PARIS -- PSA Group has offered details of its timetable for introducing autonomous driving, starting early next year with features including self-parking available on the new DS 7 Crossback SUV/crossover.
The upscale DS range will be the first point of introduction for autonomous and other high-tech features. In addition to self-parking, which PSA calls Park Pilot, other so-called Level 2 automation will include Connected Pilot, which monitors the car's position within its lane and relative to other vehicles.
Those features will be available on Peugeot and Citroen models soon after they appear on the DS 7, said Marguerite Hubsch, a PSA spokeswoman, declining to give any specific dates.
PSA currently offers Level 1 autonomy features, defined as "driver assistance," by the engineer's group SAE International.
Those features, including adaptive cruise control, active braking and lane-keeping assistance, are available on the Peugeot 208 and 308 hatchbacks, the 2008 and 3008 crossovers, and the Traveller van, PSA said. They are also available on similar Citroen models like the C3, C4 Picasso and Spacetourer. Vehicles for the Chinese market with the features are the Peugeot 4008 and Citroen C6.
PSA is allowing non-expert drivers to take part in on-road tests of the next steps in automation, Levels 3 and 4, in which the vehicle monitors and performs all aspects of driving. In Level 3, "conditional automation" or "eyes off," humans are expected to take over if necessary; in Level 4, "high automation" or "mind off," the system provides the fallback protection if the human does not respond.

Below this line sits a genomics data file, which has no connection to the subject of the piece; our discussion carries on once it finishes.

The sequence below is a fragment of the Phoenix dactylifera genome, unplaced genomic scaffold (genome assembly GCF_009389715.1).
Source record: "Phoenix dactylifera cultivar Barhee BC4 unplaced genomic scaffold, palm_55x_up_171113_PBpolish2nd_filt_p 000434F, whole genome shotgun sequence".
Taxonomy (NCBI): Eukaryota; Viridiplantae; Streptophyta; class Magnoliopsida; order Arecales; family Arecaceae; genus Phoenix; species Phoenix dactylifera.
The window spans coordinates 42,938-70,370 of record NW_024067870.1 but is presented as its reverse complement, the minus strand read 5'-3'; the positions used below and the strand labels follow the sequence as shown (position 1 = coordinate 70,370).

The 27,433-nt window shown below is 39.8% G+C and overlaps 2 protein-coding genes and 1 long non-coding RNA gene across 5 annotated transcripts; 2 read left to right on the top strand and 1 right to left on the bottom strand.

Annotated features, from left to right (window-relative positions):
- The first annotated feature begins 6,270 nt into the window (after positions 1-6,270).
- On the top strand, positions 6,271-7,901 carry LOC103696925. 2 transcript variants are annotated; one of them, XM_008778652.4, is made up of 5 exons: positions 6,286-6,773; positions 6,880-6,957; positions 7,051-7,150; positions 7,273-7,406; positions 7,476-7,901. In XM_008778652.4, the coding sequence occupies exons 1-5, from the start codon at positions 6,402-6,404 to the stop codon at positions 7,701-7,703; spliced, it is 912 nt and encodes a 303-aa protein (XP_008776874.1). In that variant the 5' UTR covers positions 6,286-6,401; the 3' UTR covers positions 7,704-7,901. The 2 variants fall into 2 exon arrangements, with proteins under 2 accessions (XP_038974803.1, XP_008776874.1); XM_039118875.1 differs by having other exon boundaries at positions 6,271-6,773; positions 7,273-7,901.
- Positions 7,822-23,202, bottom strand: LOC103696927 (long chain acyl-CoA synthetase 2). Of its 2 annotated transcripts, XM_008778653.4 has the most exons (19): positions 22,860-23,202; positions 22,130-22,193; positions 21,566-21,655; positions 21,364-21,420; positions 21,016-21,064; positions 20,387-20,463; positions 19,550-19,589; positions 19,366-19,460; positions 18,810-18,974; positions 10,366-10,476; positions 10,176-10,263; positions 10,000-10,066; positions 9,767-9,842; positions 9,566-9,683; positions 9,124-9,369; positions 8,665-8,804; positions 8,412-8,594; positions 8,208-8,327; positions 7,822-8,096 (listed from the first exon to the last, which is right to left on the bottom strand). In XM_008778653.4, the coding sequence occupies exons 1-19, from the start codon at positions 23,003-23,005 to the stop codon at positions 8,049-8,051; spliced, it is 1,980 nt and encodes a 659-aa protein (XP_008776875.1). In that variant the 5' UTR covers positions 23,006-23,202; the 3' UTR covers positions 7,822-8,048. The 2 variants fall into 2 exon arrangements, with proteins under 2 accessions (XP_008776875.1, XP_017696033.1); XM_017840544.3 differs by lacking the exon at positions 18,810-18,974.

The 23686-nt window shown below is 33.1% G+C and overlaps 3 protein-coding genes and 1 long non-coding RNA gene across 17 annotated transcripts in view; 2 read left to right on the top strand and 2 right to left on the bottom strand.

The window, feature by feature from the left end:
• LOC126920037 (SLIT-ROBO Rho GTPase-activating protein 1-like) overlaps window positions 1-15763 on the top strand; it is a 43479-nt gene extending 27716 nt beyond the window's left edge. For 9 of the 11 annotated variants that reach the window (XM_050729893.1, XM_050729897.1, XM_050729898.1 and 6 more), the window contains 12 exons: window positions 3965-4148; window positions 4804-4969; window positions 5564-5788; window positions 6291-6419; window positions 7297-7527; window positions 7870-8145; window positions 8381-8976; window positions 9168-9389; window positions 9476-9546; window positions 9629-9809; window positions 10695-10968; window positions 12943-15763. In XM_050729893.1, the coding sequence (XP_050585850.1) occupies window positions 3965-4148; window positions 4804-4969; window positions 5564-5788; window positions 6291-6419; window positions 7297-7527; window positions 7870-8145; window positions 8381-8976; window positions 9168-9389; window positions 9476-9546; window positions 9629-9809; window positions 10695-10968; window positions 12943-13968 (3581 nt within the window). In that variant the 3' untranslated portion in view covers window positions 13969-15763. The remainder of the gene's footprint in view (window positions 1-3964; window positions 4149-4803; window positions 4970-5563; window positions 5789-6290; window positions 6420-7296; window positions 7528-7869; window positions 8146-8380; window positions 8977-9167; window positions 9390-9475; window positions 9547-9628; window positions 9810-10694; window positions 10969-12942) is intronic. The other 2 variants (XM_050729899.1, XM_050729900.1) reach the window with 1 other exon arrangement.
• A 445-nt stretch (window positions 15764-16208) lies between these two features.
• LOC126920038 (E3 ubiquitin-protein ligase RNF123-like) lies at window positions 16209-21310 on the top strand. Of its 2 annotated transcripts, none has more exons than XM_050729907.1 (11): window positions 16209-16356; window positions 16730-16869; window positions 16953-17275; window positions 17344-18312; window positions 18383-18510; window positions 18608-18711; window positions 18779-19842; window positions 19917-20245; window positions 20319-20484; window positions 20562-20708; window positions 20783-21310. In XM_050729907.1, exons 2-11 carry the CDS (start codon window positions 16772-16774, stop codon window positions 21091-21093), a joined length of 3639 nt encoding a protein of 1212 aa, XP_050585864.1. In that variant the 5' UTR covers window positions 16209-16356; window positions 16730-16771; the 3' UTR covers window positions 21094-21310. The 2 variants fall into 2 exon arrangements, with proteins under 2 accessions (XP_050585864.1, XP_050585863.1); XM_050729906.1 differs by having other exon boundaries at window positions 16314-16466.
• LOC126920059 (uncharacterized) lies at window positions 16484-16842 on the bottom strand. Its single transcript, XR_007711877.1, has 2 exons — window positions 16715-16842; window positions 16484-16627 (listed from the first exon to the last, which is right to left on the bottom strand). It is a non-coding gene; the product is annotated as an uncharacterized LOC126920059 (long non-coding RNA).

The automaker says it will start introducing Level 3 features, which are not currently legal on European roads, after 2020. PSA has authorization for road tests for five prototypes with advanced autonomy features, and is working with partners that include Bosch, Valeo, ZF/TRW and Safran, as well as university-based research groups.
PSA's plans are somewhat more conservative than rivals.
A new "Leaderboard Report" on autonomous vehicle competitiveness from Navigant Research released on April 3 ranks PSA as 11th among 18 automakers and integrated suppliers. Navigant's criteria include "go-to-market strategy," partners, production strategy, marketing, product portfolio and "staying power."
Sam Abuelsamid, a senior analyst at Navigant and the lead author of the report, said PSA's financial issues in recent years had held it back from autonomous vehicle leadership. "Over the last three to four years they've focused on rebuilding the core of their business," Abuelsamid said. "Now that they've got themselves on more solid footing, they're ready to move forward and roll out more advanced technology."
Abuelsamid said that PSA's network of strong suppliers meant that the company "has all the important pieces in place as far as sensors and actuators."
Navigant ranks Ford, General Motors, the Renault-Nissan Alliance and Daimler as leaders, closely followed by top "contenders" -- Volkswagen Group, BMW, Waymo (Google) and Volvo/Autoliv/Zenuity.
The report describes PSA as member of the second "contender" group, along with Delphi, Hyundai Motor, Tesla, Toyota, and ZF.
Of this group, Navigant says, "While they have the basic infrastructure and capability in place, most have decided to be cautious in their rollout plans." Tesla is an exception, with Navigant citing its "aggressive" automated policy limited by unrelated business issues, including profitability.
Abuelsamid said there was little information on whether GM would share or license its autonomous vehicle technology with PSA, but added that the GM was not likely to do so because it had developed much of that in-house.
Safety and liability
Autonomous vehicles have been under the safety spotlight after an Uber prototype crashed in Arizona last month, leading the ride-sharing company to suspend its testing program. Hubsch, the PSA spokeswoman, said the Uber accident would not change anything for PSA.
Automakers are also wrestling with the issue of accident liability as autonomous technology advances and vehicles take over more and more of the driving functions. Some companies, such as Volvo, which partners with Uber, Mercedes-Benz and Google, have already acknowledged that they would assume such responsibility.
Hubsch said that PSA has been carefully examining the liability issue and would communicate its position in the near future.